If you think buying a house is a long arduous process, think again. Ryan Punch did it in just four days
It is hard to believe that salsa dancing could be the quickest way to buy your own home. But this is exactly what Ryan Punch found when he took up dancing lessons. It all started when he received a promotional diary from friends in his dance class, Ken Ford and his wife Sue, who own an AIMS franchise in Campbelltown. "I looked at it and told them that I was on the market for home loans. We got talking and one thing led to another," says Ryan. "I told Ken about my financial situation and asked him what my chances were of getting mortgage approval and whether my income would be sufficient. He gave me some really good advice on how to go about taking out a loan."
After that initial fruitful conversation, Ryan started looking for a house and found one in an excellent location but in need of renovation. The house was a three-bedroom, double-brick, federation style house that was about 100 years old and standing on a 780 square metre block.
"I went to check it out on a Monday and put in a deposit, but the real estate agent was still booking inspections and still showing people around the house. So I had to dash off and do the paperwork. I had Ken working through the whole mortgage application, rushing around throughout the day to get pre-approval and an inspection organised with just a few hours' notice.
With Ken and Sue's help, Ryan was able to obtain a $308,700 Money Saver mortgage for 30 years from AIMS. "I was only able to afford 5% deposit, as I was not expecting to be able to afford a house so soon. Several months earlier, I booked my 1962 Valiant in for a very expensive restoration. If I had known that the perfect house would present itself so soon and that it was within my budget, I would have held off restoring the car and made a bigger deposit instead," he says.
Despite the speed of the purchase, it was not an easy task. "The stress probably reduced my life by around four years, but I managed to get everything done in four days by making many "please, please, please can you do it today?" phone calls. I am lucky to have had my parents as well as Ken and Sue help me through the process. They patiently answered my 'so now what do I do?' and 'what's this going to cost?' questions. Even my lawyer, the building inspector, and others were able to speed up their role after hearing my plight."
Ryan believes having all the vital information is critical when you buy a home. "I made a very comprehensive budget spreadsheet which I updated every day to establish how much I could afford to spend and what effect the various miscellaneous fees and charges would have on my finances at any given point. The only information I didn't have was the condition of the roof and under-floor area in the building report as the carpet was nailed down over the under-floor trapdoor and nobody knew where it was, and the manhole in the roof was unable to be opened as there was a piece of conduit running over it."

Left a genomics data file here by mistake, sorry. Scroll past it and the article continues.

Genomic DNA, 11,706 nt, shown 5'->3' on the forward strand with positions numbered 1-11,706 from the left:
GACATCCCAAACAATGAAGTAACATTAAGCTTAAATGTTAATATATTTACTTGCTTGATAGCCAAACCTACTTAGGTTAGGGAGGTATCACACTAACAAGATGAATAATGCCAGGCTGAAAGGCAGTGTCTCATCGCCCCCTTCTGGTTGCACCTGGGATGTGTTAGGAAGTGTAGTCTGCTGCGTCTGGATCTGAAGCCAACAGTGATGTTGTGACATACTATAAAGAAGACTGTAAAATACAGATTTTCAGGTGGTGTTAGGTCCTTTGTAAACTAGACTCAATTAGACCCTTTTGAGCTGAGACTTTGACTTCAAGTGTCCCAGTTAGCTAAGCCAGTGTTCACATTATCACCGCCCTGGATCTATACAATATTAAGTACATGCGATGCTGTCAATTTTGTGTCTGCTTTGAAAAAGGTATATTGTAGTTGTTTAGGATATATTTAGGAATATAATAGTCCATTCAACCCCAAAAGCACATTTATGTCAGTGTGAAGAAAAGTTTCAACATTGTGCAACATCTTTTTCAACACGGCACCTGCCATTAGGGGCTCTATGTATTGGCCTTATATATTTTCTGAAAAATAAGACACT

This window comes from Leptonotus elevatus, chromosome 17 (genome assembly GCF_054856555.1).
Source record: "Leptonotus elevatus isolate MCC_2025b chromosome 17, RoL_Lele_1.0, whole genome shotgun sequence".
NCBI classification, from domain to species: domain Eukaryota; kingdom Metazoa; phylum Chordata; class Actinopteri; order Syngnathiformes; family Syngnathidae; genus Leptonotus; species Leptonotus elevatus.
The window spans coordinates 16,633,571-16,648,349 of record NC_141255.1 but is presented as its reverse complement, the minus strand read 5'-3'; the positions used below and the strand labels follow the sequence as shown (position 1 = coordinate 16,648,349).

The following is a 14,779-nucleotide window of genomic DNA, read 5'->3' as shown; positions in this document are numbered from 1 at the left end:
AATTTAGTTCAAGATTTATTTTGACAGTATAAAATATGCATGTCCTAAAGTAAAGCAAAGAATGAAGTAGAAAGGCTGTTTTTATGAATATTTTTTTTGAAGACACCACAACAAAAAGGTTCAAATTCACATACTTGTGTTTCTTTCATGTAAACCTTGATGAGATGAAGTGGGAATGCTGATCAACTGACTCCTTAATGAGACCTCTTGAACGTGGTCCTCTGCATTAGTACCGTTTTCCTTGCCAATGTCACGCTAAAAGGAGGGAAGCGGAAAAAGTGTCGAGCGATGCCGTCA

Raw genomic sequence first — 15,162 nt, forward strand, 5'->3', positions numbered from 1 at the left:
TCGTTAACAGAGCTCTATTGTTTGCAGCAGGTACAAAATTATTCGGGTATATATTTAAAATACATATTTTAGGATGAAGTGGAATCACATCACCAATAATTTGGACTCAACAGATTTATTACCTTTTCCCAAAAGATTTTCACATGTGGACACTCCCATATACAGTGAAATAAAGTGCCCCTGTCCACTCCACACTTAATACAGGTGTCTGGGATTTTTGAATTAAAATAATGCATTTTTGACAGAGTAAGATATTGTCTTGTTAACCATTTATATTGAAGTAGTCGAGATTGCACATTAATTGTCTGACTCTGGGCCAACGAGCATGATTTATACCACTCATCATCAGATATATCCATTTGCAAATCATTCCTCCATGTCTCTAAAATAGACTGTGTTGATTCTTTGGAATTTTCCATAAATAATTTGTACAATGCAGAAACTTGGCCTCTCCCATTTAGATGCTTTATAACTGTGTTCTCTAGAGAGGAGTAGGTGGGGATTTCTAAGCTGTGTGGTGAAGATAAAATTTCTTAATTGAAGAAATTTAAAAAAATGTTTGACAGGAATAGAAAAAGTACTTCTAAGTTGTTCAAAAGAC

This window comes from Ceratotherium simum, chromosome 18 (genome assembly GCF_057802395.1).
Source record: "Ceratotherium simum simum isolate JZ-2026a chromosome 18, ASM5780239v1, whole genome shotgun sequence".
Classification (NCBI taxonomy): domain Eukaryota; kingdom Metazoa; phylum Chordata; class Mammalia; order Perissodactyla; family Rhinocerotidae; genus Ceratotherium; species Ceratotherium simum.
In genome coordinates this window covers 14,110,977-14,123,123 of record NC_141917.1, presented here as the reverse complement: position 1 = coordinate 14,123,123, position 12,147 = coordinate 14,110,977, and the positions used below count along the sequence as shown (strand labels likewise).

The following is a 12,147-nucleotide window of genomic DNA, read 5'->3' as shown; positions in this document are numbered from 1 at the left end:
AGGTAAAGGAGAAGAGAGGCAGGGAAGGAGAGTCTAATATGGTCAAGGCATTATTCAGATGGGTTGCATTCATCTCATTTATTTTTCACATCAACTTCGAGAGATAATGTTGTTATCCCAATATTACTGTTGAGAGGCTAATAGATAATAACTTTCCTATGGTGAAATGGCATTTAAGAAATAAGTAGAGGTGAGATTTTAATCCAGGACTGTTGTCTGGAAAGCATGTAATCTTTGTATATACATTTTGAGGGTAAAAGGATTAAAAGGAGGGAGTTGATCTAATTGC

Ryan has already started the long process of carefully restoring the house to its original condition and enjoying his newfound freedom. "The best part of owning my own home is the freedom. My house will look exactly like I want it to. Nobody tells me to turn the music down. Everything is exactly where I left it. And all of the things that I have been collecting from garage sales and eBay over the years finally have a place to go. Although I am looking for boarders now as they can help with some extra income, I think I'm enjoying living alone too much, which I'm not sure is entirely healthy."
What would he do differently? "If I was doing it all over again, I'll still get everything done as quickly as possible because someone else could walk in and take your house away from you," he says.
The only downside to this saga is that Ryan has to stop going to salsa dancing. "I can't go to salsa anymore because I'm doing a lot around the house. It needs a lot of work so I don't have time for extra curricular activities at this point."
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